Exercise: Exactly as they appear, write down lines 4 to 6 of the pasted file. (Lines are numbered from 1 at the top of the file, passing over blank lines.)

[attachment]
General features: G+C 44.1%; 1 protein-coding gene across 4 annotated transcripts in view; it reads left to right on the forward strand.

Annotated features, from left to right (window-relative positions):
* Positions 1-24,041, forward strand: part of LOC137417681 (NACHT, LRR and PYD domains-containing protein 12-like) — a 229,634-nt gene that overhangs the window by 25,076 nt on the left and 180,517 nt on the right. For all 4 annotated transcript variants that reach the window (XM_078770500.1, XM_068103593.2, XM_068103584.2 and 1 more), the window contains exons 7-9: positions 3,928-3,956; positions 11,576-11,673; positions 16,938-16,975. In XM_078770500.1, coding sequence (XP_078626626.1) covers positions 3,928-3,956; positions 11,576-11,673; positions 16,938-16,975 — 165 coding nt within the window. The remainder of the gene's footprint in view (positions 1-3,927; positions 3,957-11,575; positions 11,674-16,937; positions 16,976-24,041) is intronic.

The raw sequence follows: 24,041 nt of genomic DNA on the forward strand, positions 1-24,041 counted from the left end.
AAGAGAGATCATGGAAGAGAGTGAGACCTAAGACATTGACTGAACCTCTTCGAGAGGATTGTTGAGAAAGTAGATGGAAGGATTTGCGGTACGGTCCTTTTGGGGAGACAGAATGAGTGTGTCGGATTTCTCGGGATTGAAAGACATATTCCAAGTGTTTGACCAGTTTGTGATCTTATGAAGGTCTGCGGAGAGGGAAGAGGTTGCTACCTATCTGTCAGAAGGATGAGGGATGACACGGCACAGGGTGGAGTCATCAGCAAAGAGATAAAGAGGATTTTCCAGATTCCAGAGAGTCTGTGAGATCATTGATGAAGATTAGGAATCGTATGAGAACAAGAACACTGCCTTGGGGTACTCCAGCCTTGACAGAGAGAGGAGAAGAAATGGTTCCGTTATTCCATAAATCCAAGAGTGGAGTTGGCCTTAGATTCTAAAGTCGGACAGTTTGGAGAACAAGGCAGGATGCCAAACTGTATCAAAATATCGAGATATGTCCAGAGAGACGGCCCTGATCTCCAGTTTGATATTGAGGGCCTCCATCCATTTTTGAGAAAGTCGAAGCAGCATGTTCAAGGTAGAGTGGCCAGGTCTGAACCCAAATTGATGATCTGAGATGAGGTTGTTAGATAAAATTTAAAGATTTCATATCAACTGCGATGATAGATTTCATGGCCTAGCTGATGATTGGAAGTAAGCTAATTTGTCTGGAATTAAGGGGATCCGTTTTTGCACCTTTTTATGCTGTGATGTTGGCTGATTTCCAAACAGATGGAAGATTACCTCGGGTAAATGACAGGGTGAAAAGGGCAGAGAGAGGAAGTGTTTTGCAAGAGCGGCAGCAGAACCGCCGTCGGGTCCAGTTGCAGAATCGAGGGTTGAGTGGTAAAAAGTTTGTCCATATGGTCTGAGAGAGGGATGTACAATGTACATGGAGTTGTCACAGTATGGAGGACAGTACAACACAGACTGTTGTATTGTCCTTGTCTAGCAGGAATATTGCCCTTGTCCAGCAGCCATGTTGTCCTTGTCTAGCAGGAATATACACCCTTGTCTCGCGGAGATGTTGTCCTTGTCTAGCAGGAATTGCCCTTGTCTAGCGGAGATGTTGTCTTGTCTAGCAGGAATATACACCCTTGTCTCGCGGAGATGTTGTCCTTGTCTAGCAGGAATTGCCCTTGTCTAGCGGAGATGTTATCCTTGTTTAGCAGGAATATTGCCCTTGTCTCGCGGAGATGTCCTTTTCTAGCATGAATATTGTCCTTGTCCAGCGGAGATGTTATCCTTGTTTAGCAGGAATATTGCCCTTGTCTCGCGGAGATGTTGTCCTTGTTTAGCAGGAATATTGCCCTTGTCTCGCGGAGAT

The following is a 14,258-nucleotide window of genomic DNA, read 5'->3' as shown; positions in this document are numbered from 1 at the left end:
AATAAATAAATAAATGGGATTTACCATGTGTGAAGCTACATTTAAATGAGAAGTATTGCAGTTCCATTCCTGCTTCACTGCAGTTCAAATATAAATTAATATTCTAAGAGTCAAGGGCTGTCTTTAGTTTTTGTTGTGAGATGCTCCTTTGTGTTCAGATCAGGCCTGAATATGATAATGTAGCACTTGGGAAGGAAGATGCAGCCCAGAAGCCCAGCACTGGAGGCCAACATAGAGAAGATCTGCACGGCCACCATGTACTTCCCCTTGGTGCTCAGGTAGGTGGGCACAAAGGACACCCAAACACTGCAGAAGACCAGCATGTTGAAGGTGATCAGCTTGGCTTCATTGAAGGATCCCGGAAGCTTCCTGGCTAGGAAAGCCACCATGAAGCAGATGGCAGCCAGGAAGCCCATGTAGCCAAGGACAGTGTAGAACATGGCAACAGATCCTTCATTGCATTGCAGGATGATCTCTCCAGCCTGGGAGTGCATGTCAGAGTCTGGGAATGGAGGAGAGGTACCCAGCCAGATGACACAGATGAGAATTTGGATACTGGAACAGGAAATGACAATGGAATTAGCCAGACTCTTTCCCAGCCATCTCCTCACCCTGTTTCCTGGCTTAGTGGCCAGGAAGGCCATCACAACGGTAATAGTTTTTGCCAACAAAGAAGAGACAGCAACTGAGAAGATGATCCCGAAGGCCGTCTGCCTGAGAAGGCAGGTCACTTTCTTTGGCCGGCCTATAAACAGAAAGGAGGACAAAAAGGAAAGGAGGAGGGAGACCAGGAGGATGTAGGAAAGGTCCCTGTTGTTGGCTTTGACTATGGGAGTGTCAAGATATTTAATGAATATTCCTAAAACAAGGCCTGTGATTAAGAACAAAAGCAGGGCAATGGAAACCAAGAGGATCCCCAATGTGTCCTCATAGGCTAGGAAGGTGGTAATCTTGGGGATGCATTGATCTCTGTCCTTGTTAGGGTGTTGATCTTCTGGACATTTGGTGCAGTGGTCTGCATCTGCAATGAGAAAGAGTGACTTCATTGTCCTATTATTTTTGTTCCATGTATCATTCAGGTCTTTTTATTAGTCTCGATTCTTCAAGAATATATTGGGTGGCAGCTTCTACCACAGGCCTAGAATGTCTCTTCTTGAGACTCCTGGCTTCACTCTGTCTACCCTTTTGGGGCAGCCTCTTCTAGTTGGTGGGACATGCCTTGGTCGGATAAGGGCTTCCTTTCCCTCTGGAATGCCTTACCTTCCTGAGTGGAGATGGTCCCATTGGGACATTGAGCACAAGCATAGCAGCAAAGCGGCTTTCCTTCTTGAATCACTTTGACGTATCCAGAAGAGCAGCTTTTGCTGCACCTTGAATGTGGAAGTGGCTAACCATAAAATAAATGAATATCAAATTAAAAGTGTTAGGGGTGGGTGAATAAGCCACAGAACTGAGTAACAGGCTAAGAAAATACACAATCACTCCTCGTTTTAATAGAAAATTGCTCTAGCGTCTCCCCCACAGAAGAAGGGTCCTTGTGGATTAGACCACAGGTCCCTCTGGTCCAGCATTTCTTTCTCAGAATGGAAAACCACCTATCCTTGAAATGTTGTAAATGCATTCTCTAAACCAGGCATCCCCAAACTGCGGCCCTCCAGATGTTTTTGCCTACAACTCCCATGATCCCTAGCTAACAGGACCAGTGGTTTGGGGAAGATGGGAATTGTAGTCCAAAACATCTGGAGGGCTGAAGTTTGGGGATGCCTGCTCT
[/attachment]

The raw sequence follows: 24,041 nt of genomic DNA on the forward strand, positions 1-24,041 counted from the left end.
AAGAGAGATCATGGAAGAGAGTGAGACCTAAGACATTGACTGAACCTCTTCGAGAGGATTGTTGAGAAAGTAGATGGAAGGATTTGCGGTACGGTCCTTTTGGGGAGACAGAATGAGTGTGTCGGATTTCTCGGGATTGAAAGACATATTCCAAGTGTTTGACCAGTTTGTGATCTTATGAAGGTCTGCGGAGAGGGAAGAGGTTGCTACCTATCTGTCAGAAGGATGAGGGATGACACGGCACAGGGTGGAGTCATCAGCAAAGAGATAAAGAGGATTTTCCAGATTCCAGAGAGTCTGTGAGATCATTGATGAAGATTAGGAATCGTATGAGAACAAGAACACTGCCTTGGGGTACTCCAGCCTTGACAGAGAGAGGAGAAGAAATGGTTCCGTTATTCCATAAATCCAAGAGTGGAGTTGGCCTTAGATTCTAAAGTCGGACAGTTTGGAGAACAAGGCAGGATGCCAAACTGTATCAAAATATCGAGATATGTCCAGAGAGACGGCCCTGATCTCCAGTTTGATATTGAGGGCCTCCATCCATTTTTGAGAAAGTCGAAGCAGCATGTTCAAGGTAGAGTGGCCAGGTCTGAACCCAAATTGATGATCTGAGATGAGGTTGTTAGATAAAATTTAAAGATTTCATATCAACTGCGATGATAGATTTCATGGCCTAGCTGATGATTGGAAGTAAGCTAATTTGTCTGGAATTAAGGGGATCCGTTTTTGCACCTTTTTATGCTGTGATGTTGGCTGATTTCCAAACAGATGGAAGATTACCTCGGGTAAATGACAGGGTGAAAAGGGCAGAGAGAGGAAGTGTTTTGCAAGAGCGGCAGCAGAACCGCCGTCGGGTCCAGTTGCAGAATCGAGGGTTGAGTGGTAAAAAGTTTGTCCATATGGTCTGAGAGAGGGATGTACAATGTACATGGAGTTGTCACAGTATGGAGGACAGTACAACACAGACTGTTGTATTGTCCTTGTCTAGCAGGAATATTGCCCTTGTCCAGCAGCCATGTTGTCCTTGTCTAGCAGGAATATACACCCTTGTCTCGCGGAGATGTTGTCCTTGTCTAGCAGGAATTGCCCTTGTCTAGCGGAGATGTTGTCTTGTCTAGCAGGAATATACACCCTTGTCTCGCGGAGATGTTGTCCTTGTCTAGCAGGAATTGCCCTTGTCTAGCGGAGATGTTATCCTTGTTTAGCAGGAATATTGCCCTTGTCTCGCGGAGATGTCCTTTTCTAGCATGAATATTGTCCTTGTCCAGCGGAGATGTTATCCTTGTTTAGCAGGAATATTGCCCTTGTCTCGCGGAGATGTTGTCCTTGTTTAGCAGGAATATTGCCCTTGTCTCGCGGAGAT

The following is a 14,258-nucleotide window of genomic DNA, read 5'->3' as shown; positions in this document are numbered from 1 at the left end: